Inheritance trends changing in America

December 24, 2012 8:28:32 PM PST
Past generations prided themselves on leaving money to their kids, but not so much anymore. More parents are saying there's nothing left to inherit.

It's a conversation many avoid.

"It's something she wants to talk about, something I don't want to talk about," student Annie Pham said.

When mom and dad pass on, what will be left behind?

"She does have a lot of financial assets set aside for us," Pham said.

But professor John Lopez with the Bauer College of Business says times are changing.

"Parents may not have enough for their own retirement, much less leave some for their children," Lopez said.

According to a recent study by TD Ameritrade, only 16 percent of parents said they plan to leave an inheritance for their children.

"Right now I'm pretty much under the assumption that I'm not going to be left anything," 22-year-old Sam Orelove said.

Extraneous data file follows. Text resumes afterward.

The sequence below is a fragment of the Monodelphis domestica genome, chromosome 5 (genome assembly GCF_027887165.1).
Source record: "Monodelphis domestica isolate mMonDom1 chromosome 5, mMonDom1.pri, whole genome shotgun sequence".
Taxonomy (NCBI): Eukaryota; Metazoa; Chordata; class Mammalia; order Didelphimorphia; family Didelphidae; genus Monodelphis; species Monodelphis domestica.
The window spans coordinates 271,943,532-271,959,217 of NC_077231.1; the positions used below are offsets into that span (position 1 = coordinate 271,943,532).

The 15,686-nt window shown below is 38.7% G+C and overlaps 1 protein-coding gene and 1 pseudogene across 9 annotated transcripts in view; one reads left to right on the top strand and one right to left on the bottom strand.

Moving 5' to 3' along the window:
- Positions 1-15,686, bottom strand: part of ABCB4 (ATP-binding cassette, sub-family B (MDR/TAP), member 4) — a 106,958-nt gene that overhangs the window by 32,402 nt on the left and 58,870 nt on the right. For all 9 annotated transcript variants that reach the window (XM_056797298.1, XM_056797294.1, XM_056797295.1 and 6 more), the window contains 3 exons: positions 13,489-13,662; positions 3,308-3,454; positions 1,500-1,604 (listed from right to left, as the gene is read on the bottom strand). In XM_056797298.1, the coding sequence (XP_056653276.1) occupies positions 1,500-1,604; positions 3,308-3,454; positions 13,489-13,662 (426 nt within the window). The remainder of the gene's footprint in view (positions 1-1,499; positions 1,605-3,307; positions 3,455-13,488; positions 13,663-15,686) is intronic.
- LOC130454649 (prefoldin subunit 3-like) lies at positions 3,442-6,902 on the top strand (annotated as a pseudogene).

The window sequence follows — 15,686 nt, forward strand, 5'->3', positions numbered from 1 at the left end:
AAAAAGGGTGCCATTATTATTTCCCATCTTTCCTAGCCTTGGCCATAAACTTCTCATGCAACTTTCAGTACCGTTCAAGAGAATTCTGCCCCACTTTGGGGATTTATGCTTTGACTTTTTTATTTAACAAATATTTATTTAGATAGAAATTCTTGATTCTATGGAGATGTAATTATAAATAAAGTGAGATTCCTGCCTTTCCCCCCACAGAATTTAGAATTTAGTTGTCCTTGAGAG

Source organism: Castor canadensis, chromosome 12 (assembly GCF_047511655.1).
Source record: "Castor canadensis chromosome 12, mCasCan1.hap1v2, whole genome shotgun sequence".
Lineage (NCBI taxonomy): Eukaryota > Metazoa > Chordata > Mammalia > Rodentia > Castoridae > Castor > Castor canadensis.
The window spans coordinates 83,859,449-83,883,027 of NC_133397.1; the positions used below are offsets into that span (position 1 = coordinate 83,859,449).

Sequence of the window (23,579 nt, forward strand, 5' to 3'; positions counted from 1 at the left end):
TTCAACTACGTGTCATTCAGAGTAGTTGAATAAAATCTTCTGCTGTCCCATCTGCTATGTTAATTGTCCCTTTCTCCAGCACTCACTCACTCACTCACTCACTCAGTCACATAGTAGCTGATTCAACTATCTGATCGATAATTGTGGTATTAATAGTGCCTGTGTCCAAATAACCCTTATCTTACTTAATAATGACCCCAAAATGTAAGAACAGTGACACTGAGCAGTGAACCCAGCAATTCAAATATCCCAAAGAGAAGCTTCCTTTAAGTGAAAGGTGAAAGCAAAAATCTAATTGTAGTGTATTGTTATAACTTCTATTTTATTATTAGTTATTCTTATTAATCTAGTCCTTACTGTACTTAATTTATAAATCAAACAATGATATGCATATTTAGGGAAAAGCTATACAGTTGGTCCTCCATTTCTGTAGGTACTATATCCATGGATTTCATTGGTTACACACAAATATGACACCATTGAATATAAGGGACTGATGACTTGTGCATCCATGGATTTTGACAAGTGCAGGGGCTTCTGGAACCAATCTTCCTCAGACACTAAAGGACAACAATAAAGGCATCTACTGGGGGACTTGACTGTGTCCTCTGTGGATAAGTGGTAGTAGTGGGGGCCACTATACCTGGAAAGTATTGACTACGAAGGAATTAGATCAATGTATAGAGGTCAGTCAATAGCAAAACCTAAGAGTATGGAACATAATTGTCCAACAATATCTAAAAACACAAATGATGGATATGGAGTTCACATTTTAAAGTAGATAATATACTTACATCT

"I don't expect to be left anything, it would be nice if I was," 23-year-old Adam Maslia said.

However, 40 percent of young Americans believe something will be left behind.

"Nothing too spectacular, but I mean a house is a house," student Nicholas Levine said.

The problem is as people live longer, they're using up their retirement nest egg.

"Unfortunately a lot of people are not going to have the assets that are going be required to sustain a lifestyle into those later years," Lopez said.

Advice for younger generations?

Save early and save often, something Houston's own Erica Rose is starting to listen to. Famous for her appearances on ABC's "The Bachelor," Rose tells us she's in the beginning stages of mapping out her future finances.

"I think that people need to take matters into their own hands and be proactive and worry about their own careers, and make something of themselves," she said.

Her father, Dr. Franklin Rose, agrees.

"It's really up to the child to establish their own benchmarks and their own achievements," he said. "That's what will give them both economic stability and self esteem."

Research also shows that parents are helping to pay for rising costs of their children's college education. In turn, they're not expecting their kids to help if they run into financial troubles during retirement.


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